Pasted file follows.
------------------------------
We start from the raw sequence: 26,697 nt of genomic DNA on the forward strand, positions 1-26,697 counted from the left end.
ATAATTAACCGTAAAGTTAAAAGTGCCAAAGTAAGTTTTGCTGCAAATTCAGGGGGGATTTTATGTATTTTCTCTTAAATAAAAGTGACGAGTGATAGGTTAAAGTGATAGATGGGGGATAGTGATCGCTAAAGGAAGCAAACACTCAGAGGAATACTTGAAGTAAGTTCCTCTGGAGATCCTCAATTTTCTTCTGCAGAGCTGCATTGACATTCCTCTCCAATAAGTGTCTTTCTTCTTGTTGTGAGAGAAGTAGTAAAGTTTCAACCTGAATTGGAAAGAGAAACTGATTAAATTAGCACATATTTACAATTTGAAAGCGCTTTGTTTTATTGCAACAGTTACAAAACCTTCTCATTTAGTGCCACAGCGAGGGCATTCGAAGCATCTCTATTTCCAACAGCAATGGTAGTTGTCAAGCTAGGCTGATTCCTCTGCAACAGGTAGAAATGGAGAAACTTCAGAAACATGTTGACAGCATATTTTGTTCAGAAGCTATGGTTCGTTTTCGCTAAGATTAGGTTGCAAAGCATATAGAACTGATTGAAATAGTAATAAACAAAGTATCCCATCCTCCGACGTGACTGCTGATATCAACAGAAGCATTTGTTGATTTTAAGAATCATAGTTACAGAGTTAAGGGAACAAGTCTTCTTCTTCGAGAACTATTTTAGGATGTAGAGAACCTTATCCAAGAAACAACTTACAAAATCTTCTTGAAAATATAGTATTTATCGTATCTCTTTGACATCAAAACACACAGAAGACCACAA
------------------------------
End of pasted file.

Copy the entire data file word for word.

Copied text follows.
We start from the raw sequence: 26,697 nt of genomic DNA on the forward strand, positions 1-26,697 counted from the left end.
ATAATTAACCGTAAAGTTAAAAGTGCCAAAGTAAGTTTTGCTGCAAATTCAGGGGGGATTTTATGTATTTTCTCTTAAATAAAAGTGACGAGTGATAGGTTAAAGTGATAGATGGGGGATAGTGATCGCTAAAGGAAGCAAACACTCAGAGGAATACTTGAAGTAAGTTCCTCTGGAGATCCTCAATTTTCTTCTGCAGAGCTGCATTGACATTCCTCTCCAATAAGTGTCTTTCTTCTTGTTGTGAGAGAAGTAGTAAAGTTTCAACCTGAATTGGAAAGAGAAACTGATTAAATTAGCACATATTTACAATTTGAAAGCGCTTTGTTTTATTGCAACAGTTACAAAACCTTCTCATTTAGTGCCACAGCGAGGGCATTCGAAGCATCTCTATTTCCAACAGCAATGGTAGTTGTCAAGCTAGGCTGATTCCTCTGCAACAGGTAGAAATGGAGAAACTTCAGAAACATGTTGACAGCATATTTTGTTCAGAAGCTATGGTTCGTTTTCGCTAAGATTAGGTTGCAAAGCATATAGAACTGATTGAAATAGTAATAAACAAAGTATCCCATCCTCCGACGTGACTGCTGATATCAACAGAAGCATTTGTTGATTTTAAGAATCATAGTTACAGAGTTAAGGGAACAAGTCTTCTTCTTCGAGAACTATTTTAGGATGTAGAGAACCTTATCCAAGAAACAACTTACAAAATCTTCTTGAAAATATAGTATTTATCGTATCTCTTTGACATCAAAACACACAGAAGACCACAA